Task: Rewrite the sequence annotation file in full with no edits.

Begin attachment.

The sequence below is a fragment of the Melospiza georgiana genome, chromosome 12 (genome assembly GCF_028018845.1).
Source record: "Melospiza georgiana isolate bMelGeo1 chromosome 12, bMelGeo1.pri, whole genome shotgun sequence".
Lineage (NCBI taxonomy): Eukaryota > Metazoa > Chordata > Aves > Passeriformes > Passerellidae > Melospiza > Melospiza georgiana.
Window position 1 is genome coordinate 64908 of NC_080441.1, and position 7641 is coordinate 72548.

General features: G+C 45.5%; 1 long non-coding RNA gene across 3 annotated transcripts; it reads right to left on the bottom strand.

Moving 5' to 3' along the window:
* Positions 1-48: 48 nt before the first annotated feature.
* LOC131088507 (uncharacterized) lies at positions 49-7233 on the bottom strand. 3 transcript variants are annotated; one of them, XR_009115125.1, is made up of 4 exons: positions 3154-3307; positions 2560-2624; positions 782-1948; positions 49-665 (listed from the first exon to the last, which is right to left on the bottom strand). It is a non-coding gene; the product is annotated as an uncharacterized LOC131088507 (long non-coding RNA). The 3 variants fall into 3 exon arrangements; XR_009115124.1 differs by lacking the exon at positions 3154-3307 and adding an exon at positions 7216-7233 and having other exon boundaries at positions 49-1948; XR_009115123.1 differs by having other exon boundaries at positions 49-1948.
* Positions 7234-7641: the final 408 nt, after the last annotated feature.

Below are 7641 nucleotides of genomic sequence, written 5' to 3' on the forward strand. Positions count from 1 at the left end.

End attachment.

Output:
The sequence below is a fragment of the Melospiza georgiana genome, chromosome 12 (genome assembly GCF_028018845.1).
Source record: "Melospiza georgiana isolate bMelGeo1 chromosome 12, bMelGeo1.pri, whole genome shotgun sequence".
Lineage (NCBI taxonomy): Eukaryota > Metazoa > Chordata > Aves > Passeriformes > Passerellidae > Melospiza > Melospiza georgiana.
Window position 1 is genome coordinate 64908 of NC_080441.1, and position 7641 is coordinate 72548.

General features: G+C 45.5%; 1 long non-coding RNA gene across 3 annotated transcripts; it reads right to left on the bottom strand.

Moving 5' to 3' along the window:
* Positions 1-48: 48 nt before the first annotated feature.
* LOC131088507 (uncharacterized) lies at positions 49-7233 on the bottom strand. 3 transcript variants are annotated; one of them, XR_009115125.1, is made up of 4 exons: positions 3154-3307; positions 2560-2624; positions 782-1948; positions 49-665 (listed from the first exon to the last, which is right to left on the bottom strand). It is a non-coding gene; the product is annotated as an uncharacterized LOC131088507 (long non-coding RNA). The 3 variants fall into 3 exon arrangements; XR_009115124.1 differs by lacking the exon at positions 3154-3307 and adding an exon at positions 7216-7233 and having other exon boundaries at positions 49-1948; XR_009115123.1 differs by having other exon boundaries at positions 49-1948.
* Positions 7234-7641: the final 408 nt, after the last annotated feature.

Below are 7641 nucleotides of genomic sequence, written 5' to 3' on the forward strand. Positions count from 1 at the left end.